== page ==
Health

Recent Advances in COPD Research and Products

By John-Edward Sturgeon - March 27, 2018

Why did you smoke? Did you look cool? Were you unaware of the dangers? Was it learned behavior from mom and dad, grandma and grandpa? Peer pressure?

In 2019, there’s not excuse for smoking. For those of us who grew up in the era where it was all the rage, smoking is deeply affecting our later years, even if we quit days, months, or years ago.

WHAT IS COPD?

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Chronic obstructive pulmonary disease, or COPD, is an incurable ailment that’s the third-leading cause of death in the United States. As recently as 2015, COPD was the cause of death for 3 million people worldwide, accounting for 5 percent of all deaths in the world. COPD deaths will increase as smokers from the 1960s and 1970s get older. A 2016 study claims that in the next 15 years, COPD-related medical emergencies will increase 185 percent! While quitting smoking is the best way to avoid COPD, it can also simply be a matter of aging.

Treating COPD is difficult; it is a major and underreported problem. An estimated 30 million people in the U.S. are affected by COPD, but the disease gets less funding and attention than others. However, scientists are forever searching for new ways to diagnose and treat COPD, and while earlier detection, drug therapies, and surgery are important, there are some new treatments that have the medical community excited.

AVAILABLE THERAPIES

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COPD’s most commonly prescribed drug therapies are bronchodilators (you know them as inhalers) which open up airways, and inhaled corticosteroids (also through COPD inhalers) that help reduce inflammation in the lungs. Both treatments can alleviate symptoms, but they don’t address the damage inflicted upon the lungs, damage that can be lessened but not cured.

MANAGING COPD OR ITS SIDE EFFECTS?

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But COPD inhalers come with common side effects. It’s important to weigh which is more pressing: your desire to manage your COPD or the side effects, which include:

  • Voice changes
  • Yeast infections
  • Cavities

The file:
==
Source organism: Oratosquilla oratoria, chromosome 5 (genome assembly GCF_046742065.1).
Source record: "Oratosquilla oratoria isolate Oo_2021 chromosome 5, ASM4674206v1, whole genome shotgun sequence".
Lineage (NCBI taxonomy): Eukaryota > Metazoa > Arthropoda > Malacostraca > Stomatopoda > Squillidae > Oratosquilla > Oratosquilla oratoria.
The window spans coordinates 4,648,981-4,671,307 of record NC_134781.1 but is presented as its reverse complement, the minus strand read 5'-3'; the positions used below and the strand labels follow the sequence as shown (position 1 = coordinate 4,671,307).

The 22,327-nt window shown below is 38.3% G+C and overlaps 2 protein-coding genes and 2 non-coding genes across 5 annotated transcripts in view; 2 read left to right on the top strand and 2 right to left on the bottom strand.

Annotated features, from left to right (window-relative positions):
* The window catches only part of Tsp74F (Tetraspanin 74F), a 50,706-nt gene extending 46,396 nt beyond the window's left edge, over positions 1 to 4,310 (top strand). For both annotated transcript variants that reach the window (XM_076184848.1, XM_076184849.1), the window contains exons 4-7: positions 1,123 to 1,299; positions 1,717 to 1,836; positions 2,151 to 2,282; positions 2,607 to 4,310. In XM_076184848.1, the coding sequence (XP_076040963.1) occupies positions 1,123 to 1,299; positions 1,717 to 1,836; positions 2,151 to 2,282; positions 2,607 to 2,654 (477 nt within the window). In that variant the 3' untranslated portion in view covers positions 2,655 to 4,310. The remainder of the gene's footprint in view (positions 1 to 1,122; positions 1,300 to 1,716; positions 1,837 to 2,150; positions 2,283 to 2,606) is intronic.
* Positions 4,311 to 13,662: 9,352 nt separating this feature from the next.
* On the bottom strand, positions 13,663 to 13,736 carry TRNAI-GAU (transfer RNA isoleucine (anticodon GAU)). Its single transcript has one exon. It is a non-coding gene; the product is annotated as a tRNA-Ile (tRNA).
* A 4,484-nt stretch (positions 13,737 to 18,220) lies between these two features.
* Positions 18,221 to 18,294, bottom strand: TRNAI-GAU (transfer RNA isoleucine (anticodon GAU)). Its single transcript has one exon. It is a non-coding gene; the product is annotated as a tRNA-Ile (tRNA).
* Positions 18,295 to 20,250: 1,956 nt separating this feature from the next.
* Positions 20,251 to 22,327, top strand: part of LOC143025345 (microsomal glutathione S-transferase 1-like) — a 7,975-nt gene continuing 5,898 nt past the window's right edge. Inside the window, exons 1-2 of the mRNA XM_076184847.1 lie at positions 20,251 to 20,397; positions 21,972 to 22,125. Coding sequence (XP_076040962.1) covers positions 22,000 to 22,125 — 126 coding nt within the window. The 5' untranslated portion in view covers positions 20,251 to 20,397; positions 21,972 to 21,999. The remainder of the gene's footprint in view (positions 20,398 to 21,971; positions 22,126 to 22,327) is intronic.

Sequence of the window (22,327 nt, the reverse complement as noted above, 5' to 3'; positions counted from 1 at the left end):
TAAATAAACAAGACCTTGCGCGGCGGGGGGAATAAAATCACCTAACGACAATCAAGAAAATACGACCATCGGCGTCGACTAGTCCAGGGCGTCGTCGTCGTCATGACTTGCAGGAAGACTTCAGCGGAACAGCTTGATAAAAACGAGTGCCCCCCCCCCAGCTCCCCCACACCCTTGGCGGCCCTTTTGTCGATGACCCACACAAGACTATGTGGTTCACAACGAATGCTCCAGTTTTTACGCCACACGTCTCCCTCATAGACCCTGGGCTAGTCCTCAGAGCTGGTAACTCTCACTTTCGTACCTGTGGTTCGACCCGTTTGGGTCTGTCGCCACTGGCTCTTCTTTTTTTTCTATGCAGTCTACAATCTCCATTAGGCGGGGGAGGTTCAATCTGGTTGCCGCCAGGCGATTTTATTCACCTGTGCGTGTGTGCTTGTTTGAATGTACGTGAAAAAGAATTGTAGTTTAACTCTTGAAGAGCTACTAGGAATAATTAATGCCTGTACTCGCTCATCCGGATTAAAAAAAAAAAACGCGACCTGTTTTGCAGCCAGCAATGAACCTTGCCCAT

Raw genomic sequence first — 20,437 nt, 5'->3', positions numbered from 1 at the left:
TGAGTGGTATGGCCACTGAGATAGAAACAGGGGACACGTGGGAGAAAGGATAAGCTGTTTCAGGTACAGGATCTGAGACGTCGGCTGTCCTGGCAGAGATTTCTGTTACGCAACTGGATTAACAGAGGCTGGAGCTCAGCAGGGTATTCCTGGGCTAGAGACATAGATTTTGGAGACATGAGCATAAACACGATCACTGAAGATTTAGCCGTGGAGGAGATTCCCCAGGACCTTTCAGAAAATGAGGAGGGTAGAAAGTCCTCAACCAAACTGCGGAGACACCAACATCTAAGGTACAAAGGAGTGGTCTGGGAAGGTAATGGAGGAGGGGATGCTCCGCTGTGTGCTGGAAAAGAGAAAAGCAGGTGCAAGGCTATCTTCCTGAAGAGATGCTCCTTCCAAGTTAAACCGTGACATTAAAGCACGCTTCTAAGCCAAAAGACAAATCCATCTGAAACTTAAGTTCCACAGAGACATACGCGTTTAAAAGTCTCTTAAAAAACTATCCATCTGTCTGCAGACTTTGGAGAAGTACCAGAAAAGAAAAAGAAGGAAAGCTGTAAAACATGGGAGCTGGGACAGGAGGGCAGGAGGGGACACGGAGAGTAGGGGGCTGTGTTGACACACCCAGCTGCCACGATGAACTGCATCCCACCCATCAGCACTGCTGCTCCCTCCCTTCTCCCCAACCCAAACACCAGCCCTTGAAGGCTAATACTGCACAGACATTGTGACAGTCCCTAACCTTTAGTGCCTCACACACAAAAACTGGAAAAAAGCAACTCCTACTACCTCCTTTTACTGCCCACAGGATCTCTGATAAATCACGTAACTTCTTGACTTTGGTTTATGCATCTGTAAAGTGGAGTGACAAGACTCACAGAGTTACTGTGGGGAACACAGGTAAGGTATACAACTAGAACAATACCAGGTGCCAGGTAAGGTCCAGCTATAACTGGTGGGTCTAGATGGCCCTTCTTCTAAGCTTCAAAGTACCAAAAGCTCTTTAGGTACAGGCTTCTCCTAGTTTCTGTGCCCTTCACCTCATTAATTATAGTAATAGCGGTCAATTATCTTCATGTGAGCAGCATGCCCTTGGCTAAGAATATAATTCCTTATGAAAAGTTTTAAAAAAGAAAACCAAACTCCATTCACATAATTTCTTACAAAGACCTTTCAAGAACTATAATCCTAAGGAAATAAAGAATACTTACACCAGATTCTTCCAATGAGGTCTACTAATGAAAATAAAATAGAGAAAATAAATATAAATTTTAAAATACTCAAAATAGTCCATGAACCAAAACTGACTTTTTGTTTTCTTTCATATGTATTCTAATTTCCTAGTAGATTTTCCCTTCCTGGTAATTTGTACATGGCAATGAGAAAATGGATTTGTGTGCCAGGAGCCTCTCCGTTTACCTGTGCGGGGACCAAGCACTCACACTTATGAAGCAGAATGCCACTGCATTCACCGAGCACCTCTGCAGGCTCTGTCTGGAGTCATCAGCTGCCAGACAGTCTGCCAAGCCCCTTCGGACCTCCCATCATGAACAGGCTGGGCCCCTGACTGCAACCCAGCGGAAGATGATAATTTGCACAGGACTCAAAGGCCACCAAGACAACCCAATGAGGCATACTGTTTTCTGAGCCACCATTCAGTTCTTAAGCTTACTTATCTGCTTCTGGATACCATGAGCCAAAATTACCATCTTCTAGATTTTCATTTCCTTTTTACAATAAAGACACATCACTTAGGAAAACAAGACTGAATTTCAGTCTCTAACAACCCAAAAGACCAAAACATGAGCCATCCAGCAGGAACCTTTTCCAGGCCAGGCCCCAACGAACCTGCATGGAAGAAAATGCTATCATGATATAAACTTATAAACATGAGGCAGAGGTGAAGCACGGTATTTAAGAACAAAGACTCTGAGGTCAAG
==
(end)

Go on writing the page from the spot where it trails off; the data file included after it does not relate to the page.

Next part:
• Pneumonia
  • Headache
  • Coughing
  • Throat pain
  • Extreme fatigue and low blood pressure
  • Osteoporosis and bone fractures
  • Skin thinning and purpura (purple spots on the skin)

Recent COPD studies have found that oxidative stress (damage to cells) and inflammation are the biggest aggressors of COPD. A recent study of new COPD treatments suggests broccoli extract may have a positive effect on COPD.

In addition to new drugs that treat COPD itself, some doctors recommend you get a pneumonia vaccine and an annual flu shot, plus antibiotics or other medications.

 

IS SURGERY NEEDED?

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In serious cases, surgery for COPD is an option for some patients, including a bullectomy, where small, air-filled sacs called bullae are removed from the lungs. Also, lung volume reduction surgery can take place where damaged parts of the lung are removed. In extreme cases, lung transplants may be performed.

A new COPD treatment is called “broncoscopic lung volume reduction” where special flexible scopes are inserted in a patient’s mouth to place metal coils in damaged lung tissue. The coils return elasticity to tissue, allowing the lungs’ attempt to return to normal. However, these procedures are not FDA-approved, though they are being performed in Europe.

The ideal treatment for COPD has not yet arrived, but researchers continue looking for ways to treat damaged lungs. Step one, though: Quit smoking. Step two: See step one.